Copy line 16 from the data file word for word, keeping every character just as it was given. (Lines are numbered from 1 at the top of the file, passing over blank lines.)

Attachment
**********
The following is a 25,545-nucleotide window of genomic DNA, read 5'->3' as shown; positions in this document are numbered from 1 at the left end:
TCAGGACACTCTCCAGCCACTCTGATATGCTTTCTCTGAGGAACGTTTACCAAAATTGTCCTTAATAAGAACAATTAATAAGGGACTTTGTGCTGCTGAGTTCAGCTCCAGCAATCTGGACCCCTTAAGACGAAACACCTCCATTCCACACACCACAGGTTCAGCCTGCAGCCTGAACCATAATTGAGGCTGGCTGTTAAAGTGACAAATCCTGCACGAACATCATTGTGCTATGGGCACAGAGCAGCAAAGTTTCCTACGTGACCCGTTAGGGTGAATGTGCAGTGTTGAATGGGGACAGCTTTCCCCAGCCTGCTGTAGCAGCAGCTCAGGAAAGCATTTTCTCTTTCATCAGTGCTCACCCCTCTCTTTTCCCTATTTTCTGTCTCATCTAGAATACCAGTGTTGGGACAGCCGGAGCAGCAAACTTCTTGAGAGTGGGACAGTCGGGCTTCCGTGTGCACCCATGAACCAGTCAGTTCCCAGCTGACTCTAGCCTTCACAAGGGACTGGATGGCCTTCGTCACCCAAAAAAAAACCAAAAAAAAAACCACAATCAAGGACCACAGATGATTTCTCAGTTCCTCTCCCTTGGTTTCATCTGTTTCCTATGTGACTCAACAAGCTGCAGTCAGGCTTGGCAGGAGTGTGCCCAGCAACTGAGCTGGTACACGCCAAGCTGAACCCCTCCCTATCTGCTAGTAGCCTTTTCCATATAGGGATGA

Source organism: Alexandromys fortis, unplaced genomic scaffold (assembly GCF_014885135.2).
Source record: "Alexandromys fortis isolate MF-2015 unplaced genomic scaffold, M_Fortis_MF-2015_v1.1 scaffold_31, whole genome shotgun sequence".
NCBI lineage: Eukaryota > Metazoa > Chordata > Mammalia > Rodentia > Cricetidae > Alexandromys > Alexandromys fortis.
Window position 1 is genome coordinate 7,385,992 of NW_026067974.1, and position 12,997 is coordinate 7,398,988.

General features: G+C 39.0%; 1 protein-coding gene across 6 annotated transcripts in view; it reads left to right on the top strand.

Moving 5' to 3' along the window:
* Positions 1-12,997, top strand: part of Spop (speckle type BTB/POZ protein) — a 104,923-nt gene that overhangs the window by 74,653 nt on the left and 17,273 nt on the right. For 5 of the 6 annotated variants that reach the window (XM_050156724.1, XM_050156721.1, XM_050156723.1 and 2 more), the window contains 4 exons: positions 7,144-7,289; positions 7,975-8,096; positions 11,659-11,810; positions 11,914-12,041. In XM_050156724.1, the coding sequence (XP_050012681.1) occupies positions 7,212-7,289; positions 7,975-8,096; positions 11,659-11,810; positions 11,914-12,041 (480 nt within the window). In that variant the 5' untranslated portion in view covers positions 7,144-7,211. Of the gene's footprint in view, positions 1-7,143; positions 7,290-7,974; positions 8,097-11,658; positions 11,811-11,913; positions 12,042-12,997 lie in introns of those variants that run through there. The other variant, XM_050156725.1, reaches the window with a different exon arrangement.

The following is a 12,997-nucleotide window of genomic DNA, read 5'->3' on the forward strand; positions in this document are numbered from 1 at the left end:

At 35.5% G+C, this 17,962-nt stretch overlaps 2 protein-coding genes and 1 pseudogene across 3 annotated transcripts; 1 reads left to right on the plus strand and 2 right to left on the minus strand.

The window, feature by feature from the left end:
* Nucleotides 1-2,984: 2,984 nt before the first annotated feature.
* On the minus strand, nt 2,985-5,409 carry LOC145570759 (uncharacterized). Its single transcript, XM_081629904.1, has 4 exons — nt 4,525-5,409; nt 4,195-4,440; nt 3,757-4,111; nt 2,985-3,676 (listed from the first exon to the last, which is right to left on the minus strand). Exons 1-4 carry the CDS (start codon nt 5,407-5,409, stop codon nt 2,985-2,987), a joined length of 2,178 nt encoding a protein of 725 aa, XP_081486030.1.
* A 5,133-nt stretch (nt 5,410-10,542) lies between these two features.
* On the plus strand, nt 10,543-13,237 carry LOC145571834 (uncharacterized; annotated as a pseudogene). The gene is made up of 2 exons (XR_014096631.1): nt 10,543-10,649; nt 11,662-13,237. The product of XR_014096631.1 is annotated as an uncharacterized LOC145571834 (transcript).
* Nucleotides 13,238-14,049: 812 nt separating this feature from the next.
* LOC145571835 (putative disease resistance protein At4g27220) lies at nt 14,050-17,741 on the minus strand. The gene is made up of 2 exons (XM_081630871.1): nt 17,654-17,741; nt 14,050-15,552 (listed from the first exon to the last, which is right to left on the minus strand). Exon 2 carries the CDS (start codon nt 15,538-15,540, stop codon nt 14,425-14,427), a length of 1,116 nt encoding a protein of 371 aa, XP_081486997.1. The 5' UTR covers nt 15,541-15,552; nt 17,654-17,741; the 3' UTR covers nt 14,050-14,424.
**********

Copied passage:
* On the plus strand, nt 10,543-13,237 carry LOC145571834 (uncharacterized; annotated as a pseudogene). The gene is made up of 2 exons (XR_014096631.1): nt 10,543-10,649; nt 11,662-13,237. The product of XR_014096631.1 is annotated as an uncharacterized LOC145571834 (transcript).